Try This Playbook When Your Tried-and-True Rut Stands Go Cold
I remember my first Kansas hunt quite well. I arrived just before dark on November 11, 2007, and immediately hung a stand so I could hunt the following morning. Joining me on the hunt and to run the video camera was my mother.
We climbed into that ancient cottonwood tree the following morning as planned. Right at the first glint of daylight, a nice 125-inch 8-pointer marched by broadside just 30 yards away. My brother, who’d been hunting the area a week earlier and killed a 150-class buck on his second morning hunt, instructed that the area could produce far better than that, so my arrow stayed on the bowstring. I was sure the best was yet to come.
After a week of morning and afternoon hunts — not to mention a couple all-day sits — that first buck was the largest we’d seen, an onslaught of immature bucks invariably walking about at our stand locations. Curse. We’d hit the rut’s dreaded lockdown phase.
Two mornings later, I mistook a mediocre, broken-racked 8-pointer for a mature buck and let him have it. Though I value the life of every animal I take, I was less than impressed with my age/antler judgement, the buck shrinking with every step as I approached him. I felt as though lockdown had won and I’d lost.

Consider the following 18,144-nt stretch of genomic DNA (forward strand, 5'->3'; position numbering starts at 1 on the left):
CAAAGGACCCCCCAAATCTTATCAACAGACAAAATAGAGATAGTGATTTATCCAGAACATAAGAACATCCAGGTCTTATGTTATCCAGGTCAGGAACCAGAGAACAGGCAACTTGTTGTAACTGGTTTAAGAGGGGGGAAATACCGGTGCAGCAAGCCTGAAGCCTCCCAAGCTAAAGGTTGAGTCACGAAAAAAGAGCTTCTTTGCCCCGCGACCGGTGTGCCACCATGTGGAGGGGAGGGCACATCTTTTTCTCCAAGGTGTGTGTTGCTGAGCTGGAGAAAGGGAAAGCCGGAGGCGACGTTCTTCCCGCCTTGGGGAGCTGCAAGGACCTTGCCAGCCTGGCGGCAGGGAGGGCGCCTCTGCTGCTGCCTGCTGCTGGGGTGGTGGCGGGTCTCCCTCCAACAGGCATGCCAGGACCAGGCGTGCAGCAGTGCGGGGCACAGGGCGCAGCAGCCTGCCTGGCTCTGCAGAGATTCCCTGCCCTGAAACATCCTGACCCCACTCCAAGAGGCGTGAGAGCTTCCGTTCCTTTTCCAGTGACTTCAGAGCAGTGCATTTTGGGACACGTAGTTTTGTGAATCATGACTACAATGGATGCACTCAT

For most hunters, lockdown can be a difficult and frustrating time to hunt. If you confine yourself to funnel stands where bucks were trolling for does a week, or even a few days earlier, it’ll just about drive you mad. Immature bucks and fawns will mosey around your stands, but it’ll feel as if every doe and mature buck has vanished.
However, you don’t have to occupy that same 20-inch platform during this time frame. There are alternative moves you can make that can potentially put you in the game during November’s most difficult days.
Here are five alternative options.